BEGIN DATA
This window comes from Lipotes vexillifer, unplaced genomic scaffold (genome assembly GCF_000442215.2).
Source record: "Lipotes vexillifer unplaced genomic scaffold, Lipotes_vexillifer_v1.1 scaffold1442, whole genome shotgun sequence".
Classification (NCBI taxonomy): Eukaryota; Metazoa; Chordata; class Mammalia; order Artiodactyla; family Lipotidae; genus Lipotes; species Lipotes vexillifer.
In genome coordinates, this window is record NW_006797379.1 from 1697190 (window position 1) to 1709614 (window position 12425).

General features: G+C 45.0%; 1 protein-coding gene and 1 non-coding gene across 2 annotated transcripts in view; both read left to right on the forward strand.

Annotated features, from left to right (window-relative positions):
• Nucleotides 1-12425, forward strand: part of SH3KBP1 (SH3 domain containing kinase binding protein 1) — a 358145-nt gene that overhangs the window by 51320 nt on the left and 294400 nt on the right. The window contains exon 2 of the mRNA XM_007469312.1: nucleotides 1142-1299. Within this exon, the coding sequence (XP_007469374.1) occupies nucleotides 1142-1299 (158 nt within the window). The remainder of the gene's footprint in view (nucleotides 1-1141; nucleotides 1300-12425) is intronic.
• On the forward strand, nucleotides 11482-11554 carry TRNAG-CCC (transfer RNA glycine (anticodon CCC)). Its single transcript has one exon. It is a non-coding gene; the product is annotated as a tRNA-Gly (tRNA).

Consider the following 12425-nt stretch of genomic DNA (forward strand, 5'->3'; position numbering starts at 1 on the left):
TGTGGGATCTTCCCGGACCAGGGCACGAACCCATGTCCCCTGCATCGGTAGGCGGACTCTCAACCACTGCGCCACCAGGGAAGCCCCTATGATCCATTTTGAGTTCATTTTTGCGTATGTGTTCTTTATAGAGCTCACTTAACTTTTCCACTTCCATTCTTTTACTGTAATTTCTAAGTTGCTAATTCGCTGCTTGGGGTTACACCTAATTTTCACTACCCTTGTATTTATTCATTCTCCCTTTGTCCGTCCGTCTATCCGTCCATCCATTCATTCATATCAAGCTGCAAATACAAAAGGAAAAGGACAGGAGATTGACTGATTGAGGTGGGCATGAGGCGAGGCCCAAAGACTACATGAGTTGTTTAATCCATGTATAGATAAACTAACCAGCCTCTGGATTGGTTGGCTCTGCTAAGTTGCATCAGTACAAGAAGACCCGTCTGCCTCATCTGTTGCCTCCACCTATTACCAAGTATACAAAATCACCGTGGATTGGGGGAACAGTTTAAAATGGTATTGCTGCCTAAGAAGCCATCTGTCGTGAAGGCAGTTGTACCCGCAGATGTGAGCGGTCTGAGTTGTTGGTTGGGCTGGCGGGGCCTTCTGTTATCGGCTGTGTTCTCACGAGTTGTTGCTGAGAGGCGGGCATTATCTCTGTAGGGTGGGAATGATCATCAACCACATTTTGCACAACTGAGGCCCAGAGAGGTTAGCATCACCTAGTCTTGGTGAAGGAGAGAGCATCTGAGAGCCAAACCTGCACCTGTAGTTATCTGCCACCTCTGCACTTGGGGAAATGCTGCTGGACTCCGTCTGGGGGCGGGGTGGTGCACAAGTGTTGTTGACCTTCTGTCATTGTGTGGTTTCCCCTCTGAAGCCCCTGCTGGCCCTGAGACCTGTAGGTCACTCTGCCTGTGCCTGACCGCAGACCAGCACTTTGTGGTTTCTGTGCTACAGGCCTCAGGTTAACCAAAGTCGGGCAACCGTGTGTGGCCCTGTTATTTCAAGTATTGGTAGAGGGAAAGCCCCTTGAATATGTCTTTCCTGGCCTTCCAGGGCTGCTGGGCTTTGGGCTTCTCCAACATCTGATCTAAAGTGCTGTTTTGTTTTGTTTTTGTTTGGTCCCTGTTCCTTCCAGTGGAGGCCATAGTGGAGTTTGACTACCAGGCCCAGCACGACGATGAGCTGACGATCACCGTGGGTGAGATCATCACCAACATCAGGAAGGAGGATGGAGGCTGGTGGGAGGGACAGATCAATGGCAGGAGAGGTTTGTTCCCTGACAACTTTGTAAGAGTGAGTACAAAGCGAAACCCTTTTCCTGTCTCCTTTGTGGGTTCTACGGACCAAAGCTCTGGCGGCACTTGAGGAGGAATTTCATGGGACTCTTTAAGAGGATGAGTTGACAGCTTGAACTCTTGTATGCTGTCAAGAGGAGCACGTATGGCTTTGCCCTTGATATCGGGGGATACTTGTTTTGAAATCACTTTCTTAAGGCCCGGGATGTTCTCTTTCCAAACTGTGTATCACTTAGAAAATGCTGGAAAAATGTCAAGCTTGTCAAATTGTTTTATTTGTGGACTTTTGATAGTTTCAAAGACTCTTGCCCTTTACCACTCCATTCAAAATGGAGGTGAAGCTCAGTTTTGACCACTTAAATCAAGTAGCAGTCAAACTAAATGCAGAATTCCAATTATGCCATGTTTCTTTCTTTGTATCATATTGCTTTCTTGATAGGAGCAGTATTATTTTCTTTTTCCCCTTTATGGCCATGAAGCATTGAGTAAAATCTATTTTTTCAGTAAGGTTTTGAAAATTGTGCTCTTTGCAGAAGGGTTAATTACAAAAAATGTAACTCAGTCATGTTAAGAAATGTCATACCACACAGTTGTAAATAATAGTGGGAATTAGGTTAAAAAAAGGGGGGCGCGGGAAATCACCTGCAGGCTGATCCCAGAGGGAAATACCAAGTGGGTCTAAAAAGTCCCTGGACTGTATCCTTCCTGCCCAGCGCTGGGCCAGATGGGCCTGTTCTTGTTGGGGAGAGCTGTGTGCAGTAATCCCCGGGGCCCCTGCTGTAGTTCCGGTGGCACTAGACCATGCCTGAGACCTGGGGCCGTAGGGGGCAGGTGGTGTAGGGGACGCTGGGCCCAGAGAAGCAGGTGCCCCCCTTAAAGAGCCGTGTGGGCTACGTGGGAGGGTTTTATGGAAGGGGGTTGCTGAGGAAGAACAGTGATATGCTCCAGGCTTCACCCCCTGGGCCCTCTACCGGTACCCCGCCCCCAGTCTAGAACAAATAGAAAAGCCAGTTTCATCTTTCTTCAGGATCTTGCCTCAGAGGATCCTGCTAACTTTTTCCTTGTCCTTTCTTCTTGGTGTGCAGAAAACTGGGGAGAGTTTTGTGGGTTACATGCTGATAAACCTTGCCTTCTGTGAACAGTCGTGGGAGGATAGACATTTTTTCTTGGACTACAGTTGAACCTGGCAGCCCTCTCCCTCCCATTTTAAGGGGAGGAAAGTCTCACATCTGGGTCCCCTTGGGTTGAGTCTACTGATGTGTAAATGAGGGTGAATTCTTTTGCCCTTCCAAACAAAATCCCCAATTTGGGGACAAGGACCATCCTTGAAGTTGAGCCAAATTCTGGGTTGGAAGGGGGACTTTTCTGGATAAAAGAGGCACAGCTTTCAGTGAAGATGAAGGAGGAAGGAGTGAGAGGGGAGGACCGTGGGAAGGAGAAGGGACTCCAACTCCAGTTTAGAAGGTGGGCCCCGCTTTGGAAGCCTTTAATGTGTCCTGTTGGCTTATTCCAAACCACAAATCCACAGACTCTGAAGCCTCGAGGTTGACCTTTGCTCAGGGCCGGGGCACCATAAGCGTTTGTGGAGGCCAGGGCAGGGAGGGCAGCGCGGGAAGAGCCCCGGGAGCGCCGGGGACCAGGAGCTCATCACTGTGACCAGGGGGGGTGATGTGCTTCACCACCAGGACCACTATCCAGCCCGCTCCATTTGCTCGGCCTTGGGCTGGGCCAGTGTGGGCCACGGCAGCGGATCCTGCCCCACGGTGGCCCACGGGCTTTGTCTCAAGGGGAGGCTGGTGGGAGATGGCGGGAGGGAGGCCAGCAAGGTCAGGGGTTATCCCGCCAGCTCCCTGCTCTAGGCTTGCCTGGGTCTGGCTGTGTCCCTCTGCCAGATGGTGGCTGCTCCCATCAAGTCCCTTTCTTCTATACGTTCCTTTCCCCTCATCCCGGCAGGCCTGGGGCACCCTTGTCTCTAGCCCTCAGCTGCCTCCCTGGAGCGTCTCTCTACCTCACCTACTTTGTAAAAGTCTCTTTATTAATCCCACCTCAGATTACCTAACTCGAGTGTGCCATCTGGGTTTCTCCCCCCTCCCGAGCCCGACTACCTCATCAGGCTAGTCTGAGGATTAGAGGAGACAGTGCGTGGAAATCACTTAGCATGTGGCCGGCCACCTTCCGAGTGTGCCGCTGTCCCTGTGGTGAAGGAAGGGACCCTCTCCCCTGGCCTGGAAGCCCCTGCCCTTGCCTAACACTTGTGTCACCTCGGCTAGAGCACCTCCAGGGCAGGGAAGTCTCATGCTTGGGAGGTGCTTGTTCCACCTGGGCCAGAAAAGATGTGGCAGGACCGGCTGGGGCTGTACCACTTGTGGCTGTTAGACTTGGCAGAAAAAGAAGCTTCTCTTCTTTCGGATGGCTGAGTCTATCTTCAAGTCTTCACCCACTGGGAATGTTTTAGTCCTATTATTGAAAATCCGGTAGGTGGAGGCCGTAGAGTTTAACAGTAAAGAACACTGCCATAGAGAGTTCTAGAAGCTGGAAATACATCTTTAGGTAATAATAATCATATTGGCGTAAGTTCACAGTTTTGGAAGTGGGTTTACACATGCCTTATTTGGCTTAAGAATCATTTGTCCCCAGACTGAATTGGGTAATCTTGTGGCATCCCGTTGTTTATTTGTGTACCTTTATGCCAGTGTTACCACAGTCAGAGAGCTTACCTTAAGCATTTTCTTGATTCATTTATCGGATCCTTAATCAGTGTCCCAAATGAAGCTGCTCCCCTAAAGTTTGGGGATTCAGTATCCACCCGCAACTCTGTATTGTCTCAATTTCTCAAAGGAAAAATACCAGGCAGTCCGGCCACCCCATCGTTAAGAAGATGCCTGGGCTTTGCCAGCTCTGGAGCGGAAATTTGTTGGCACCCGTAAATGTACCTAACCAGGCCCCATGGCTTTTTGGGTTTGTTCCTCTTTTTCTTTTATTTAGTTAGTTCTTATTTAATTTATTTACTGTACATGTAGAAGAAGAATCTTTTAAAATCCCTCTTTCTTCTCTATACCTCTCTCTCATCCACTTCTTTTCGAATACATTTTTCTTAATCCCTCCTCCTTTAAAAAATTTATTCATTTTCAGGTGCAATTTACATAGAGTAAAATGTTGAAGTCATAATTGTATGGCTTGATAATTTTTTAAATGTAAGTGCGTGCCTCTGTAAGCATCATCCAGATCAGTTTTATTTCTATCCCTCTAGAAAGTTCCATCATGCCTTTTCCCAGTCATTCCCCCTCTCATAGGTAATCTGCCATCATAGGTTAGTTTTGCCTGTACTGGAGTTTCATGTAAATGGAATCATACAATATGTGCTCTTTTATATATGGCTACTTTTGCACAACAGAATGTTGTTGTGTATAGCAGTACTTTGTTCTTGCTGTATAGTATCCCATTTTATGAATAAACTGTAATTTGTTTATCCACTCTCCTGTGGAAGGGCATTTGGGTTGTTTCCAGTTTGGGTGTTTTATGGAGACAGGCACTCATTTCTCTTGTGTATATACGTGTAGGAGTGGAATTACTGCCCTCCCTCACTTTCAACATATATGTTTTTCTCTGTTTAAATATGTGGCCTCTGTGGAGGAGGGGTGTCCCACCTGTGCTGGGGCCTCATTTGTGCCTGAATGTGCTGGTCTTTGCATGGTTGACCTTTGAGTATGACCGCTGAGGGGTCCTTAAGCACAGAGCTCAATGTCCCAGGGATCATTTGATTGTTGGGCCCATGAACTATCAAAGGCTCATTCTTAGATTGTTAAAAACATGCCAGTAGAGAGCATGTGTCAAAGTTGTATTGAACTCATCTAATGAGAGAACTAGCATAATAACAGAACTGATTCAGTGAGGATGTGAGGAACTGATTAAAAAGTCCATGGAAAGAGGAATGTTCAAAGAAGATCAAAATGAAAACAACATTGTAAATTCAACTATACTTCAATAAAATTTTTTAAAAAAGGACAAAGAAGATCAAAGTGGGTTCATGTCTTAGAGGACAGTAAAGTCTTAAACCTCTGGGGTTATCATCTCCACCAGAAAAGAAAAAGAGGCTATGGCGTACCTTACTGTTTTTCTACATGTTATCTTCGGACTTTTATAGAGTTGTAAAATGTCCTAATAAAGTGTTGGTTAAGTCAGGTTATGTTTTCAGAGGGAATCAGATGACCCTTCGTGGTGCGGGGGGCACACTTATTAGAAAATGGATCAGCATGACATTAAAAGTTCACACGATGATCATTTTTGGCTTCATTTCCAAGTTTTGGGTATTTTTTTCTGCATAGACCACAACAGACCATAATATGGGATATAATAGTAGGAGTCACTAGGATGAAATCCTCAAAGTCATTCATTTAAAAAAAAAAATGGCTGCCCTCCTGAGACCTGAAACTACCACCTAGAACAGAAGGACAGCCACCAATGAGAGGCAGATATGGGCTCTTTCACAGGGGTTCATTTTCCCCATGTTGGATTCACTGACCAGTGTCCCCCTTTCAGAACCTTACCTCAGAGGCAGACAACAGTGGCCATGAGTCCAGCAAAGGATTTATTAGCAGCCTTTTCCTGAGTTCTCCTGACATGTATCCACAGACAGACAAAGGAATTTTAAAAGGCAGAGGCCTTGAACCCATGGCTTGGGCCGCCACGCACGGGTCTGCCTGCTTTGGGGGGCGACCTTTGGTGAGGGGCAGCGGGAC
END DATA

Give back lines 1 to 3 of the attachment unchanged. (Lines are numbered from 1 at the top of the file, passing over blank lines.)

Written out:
This window comes from Lipotes vexillifer, unplaced genomic scaffold (genome assembly GCF_000442215.2).
Source record: "Lipotes vexillifer unplaced genomic scaffold, Lipotes_vexillifer_v1.1 scaffold1442, whole genome shotgun sequence".
Classification (NCBI taxonomy): Eukaryota; Metazoa; Chordata; class Mammalia; order Artiodactyla; family Lipotidae; genus Lipotes; species Lipotes vexillifer.